As an only child growing up in 1960s-era Invercargill, Chris Knox developed an early interest in movies. Horror and all things B-grade became lifelong interests; he was also captivated by animation, after seeing Disney classic Pinocchio six times. Knox liked drawing and music; The Beatles changed him forever.
At 14 Knox was given his first movie camera — a Standard 8, later upgraded to a Super 8. Influenced by Canadian animation legend Norman McLaren, he began making the first of many animated films. As an adult he continued to film 8mm footage, including of his first band The Enemy, and their friends The Clean ('Tally Ho').
Knox went on to front short-lived alternative punk phenomena Toy Love. The band managed several seminal singles and an album, before calling it a day in 1980. Knox was also a key figure in the development of the Flying Nun record label. He recorded many Flying Nun bands including The Clean, The Verlaines, The Chills and Sneaky Feelings.
In 1981 Knox and Toy Love guitarist Alec Bathgate collaborated on their first Tall Dwarfs recording, at home on a TEAC four track recorder (song 'Nothing's Going to Happen'). It was to be the start of a remarkable sequence of lo-fi releases. The list included both EPs (Three Songs, Louie Likes His Daily Dip, Canned Music) and albums (The Short and Long Of It, Fork Songs, Stumpy). Knox made his own music videos to promote these releases. His DIY experiments with animation and the everyday display all the wit and invention of the songs.
By the late 1980s Knox was also recording as a solo artist, with frequent live work and a number of album releases. He began with Seizure in 1988, followed by Croaker, Beat, Polyphoto Duck Shaped Pain and Gum,and the acclaimed Songs of You and Me. He would later record two further albums as Chris Knox and the Nothing. Once again quirky, innovative and fun promos were made to accompany much of this material.
In 1989 Knox composed the music for Richard Riddiford feature Zilch!, a thriller set in the boom days before the 1987 stock market crash. The Auckland Star namechecked Knox's work in their review, for adding "so much to the offbeat tone of the film".
The NZ Herald ran Knox's Max Media comic strip weekly for over 15 years. Knox has designed posters and newspaper ads, and made animated commercials for Real Groovy Records. He has also illustrated and written about film for Real Groove magazine.
At the 2001 NZ Music Awards, his ballad 'Not Given Lightly' (1990), was voted the country's 13th best song of all time. The track never scaled commercial heights, but generated renewed interest — and income — thanks to a Vogel's bread commercial, and the soundtracks for local movie Topless Women Talk about their Lives, and American indie feature Walking and Talking. Song 'It's Love' featured in a Heineken ad directed by Todd Haynes (I'm Not There).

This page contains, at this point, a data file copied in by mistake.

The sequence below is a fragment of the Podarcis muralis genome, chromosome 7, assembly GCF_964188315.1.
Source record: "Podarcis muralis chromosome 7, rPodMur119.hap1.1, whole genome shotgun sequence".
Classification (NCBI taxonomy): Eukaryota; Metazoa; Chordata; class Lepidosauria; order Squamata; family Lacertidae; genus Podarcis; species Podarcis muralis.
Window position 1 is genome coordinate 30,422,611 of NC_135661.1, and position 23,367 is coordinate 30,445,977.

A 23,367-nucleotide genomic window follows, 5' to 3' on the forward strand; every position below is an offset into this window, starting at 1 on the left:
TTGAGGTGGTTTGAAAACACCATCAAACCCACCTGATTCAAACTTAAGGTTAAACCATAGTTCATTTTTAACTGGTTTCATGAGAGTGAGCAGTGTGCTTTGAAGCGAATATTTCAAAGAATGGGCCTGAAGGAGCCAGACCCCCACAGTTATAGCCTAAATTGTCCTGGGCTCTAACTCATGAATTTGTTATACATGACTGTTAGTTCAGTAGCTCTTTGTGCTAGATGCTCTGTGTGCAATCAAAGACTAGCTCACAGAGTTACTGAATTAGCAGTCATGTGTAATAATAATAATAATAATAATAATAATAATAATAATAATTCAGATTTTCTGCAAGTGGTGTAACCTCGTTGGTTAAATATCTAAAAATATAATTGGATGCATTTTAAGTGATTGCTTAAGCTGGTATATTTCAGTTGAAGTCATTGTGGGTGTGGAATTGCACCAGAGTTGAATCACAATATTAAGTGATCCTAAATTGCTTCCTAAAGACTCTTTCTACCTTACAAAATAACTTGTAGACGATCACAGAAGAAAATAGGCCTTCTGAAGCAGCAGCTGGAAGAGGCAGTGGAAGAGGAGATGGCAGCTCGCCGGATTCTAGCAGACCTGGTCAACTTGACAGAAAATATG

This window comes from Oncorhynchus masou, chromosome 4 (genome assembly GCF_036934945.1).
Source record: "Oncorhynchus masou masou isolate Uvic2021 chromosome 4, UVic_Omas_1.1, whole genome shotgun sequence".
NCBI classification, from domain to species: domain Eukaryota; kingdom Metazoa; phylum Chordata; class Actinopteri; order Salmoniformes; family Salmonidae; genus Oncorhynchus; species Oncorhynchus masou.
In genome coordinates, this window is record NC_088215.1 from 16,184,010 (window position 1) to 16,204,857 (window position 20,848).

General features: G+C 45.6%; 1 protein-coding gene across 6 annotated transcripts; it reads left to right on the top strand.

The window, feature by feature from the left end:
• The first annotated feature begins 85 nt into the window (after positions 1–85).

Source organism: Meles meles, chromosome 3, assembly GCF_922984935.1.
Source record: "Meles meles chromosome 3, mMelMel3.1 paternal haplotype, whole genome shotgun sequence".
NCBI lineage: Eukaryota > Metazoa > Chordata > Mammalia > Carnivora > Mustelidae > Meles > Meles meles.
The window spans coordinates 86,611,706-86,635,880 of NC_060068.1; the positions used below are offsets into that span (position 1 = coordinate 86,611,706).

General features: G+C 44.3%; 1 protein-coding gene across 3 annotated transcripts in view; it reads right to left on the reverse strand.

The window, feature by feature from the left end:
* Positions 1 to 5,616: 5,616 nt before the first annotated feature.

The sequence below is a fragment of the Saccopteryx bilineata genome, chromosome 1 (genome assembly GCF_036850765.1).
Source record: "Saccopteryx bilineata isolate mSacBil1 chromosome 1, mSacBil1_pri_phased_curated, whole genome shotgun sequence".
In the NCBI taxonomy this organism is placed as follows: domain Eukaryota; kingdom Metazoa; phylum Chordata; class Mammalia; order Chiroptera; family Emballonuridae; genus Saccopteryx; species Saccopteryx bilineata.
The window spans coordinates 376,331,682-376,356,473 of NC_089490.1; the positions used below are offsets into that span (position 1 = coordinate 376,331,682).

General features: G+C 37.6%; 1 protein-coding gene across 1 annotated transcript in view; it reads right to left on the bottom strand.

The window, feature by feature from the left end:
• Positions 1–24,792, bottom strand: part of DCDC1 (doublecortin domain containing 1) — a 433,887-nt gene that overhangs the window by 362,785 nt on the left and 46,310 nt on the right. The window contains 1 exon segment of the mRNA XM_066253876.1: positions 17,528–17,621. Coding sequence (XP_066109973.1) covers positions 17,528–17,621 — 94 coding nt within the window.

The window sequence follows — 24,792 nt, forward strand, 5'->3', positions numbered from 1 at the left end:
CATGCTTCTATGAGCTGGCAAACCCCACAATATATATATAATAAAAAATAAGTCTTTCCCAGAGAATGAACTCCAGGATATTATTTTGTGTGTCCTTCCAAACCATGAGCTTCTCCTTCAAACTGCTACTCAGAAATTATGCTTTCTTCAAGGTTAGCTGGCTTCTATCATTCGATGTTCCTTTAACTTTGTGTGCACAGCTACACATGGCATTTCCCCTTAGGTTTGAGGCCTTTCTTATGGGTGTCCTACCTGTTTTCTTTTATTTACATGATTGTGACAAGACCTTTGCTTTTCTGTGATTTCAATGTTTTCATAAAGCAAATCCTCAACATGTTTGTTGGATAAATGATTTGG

Knox has appeared often on television: compering seasons of old movies (The Vault) and critiquing new ones (including this review for The Edge, and these Backch@t bloopers), talking about sheep on quirky documentary Godzone Sheep, cameoing on Shortland Street and this episode of bro'Town, and taking an Intrepid Journey to India. He also did this interview for educational series Making Music.
In 2008 Knox began hosting series New Artland, which follows artists as they create works of public art, aided by a varied cast of farmers, orchestras, BMX riders and tattooists. Knox was nearing the end of Artland's second season when he suffered a stroke at his home on 11 June 2009. A blog was set up by friends and family to allow people to follow his progress and recovery. Five months later Knox was saluted by double album Stroke - Songs for Chris Knox, with a host of songs by local and off-island luminaries.
As American music critic Byron Coley long ago noted of Knox: "his sense of humor is excellent and if he weren't around New Zealand would be a far duller place".
Updated on 26 September 2018
Chris Knox website
Byron Coley, Interview with Chris Knox - Forced Exposure No 18, 1993
'Chris Knox' The Internet Movie Database website. Accessed 3 November 2016